Can a General Ed Teacher Duck Out Early from the IEP Meeting?

Print Friendly, PDF & Email


1. Does a general education teacher need to sit through an entire IEP, or just the portion that pertains to the child’s performance in the general education environment?

2. What if the gen ed teacher is sitting in only as an administrative designee and does not have the child in their class?

Our district is telling us that general ed teachers must sit through the entire IEP to make the IEP “legally defensible”.

You are asking two different questions.

1. The first question is whether a teacher or service provider is required to sit through the whole IEP meeting.

The IDEA addresses IEP meeting attendance. 20 U.S.C. 1414(d)(1)(C)

“A member of the IEP Team may be excused from attending an IEP meeting, in whole or in part, when the meeting involves a modification to or discussion of the member’s area of the curriculum or related services, if-

(I) the parent and the local educational agency consent to the excusal; and
(II) the member submits, in writing to the parent and the IEP Team, input into the development of the IEP prior to the meeting.
(iii) Written Agreement and Consent Required. A parent’s agreement under clause (i) and consent under clause (ii) shall be in writing.”

2. Your second question is whether you can duck out early while you are acting as a substitute for the school administrative member of the team…

In addition to the parents and child, the IDEA requires the IEP team to include at least one special ed teacher, at least one regular ed teacher, an evaluator who can explain test results, and “a representative of the local educational agency who‚

(I) is qualified to provide, or supervise the provision of, specially designed instruction to meet the unique needs of children with disabilities;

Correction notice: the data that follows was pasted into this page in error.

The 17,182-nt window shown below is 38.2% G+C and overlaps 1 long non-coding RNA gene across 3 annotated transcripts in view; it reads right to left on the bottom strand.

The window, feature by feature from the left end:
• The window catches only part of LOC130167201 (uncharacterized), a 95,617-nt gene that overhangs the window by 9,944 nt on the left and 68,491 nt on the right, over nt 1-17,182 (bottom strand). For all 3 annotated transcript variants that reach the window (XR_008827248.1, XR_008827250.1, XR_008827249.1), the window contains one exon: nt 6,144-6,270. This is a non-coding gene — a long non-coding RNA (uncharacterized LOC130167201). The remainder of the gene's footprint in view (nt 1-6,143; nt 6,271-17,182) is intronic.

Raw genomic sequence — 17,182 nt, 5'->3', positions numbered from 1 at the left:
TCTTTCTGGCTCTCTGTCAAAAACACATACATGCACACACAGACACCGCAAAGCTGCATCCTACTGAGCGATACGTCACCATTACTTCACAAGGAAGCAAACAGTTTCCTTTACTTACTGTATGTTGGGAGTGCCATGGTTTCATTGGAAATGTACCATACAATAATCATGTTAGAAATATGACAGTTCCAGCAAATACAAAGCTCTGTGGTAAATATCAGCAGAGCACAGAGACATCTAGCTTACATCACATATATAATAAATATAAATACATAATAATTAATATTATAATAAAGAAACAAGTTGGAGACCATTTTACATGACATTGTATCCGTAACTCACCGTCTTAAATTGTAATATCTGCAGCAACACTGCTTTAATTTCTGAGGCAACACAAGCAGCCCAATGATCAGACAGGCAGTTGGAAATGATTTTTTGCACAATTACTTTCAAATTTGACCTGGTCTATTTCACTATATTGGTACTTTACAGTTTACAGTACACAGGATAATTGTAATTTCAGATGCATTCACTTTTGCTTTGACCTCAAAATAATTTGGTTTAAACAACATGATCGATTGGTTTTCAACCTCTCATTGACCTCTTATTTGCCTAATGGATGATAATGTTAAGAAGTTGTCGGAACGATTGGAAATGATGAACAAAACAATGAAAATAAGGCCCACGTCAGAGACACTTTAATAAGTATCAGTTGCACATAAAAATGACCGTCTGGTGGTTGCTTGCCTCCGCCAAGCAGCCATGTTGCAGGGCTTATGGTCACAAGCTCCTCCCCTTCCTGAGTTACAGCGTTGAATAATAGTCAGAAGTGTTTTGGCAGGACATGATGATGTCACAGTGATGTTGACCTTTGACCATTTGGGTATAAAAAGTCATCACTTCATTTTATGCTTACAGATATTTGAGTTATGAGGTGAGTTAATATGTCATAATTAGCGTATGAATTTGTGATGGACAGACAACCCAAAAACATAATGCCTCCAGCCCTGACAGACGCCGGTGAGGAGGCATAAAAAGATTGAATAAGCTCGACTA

(II) is knowledgeable about the general education curriculum; and
(III) is knowledgeable about the availability of resources of the local educational agency…” 20 U.S.C. 1414(d)(1)(B)

If you are a general ed teacher, you can sit in the general ed teacher’s chair. You may be able to leave early if you follow the steps above and if the parent provides written consent for you to leave early.

BUT…it should be clear to anyone who reads the IDEA statute about legal requirements for IEP teams and IEP meetings that…

As a general ed teacher, you do not have the knowledge about programming or the authority to commit district resources.

You cannot legally act as an “administrative designee” who is a required member of the team. Since the LEA representative has the ability to commit district resources, there is no provision for this person to leave during the meeting, or to send a teacher in his/her place.

IDEA requirements for IEP Teams and Team Meetings

Wrightslaw: All About IEPs    Chapter 2, p. 9.

Print Book

Kindle Edition (mobi)

E-Pub Edition

  1. Was in an IEP meeting today for my child an all the teacher left because they didn’t like the decision I made they left out yelling at me an my child in rage please help what steps can I take too address this matter

  2. Can a special education teacher (their employment contract has them hired as a SPED teacher full time) sign an IEP or Eligibility as the General Education teacher? (background their state license states Gen Ed Math and SPED K-12)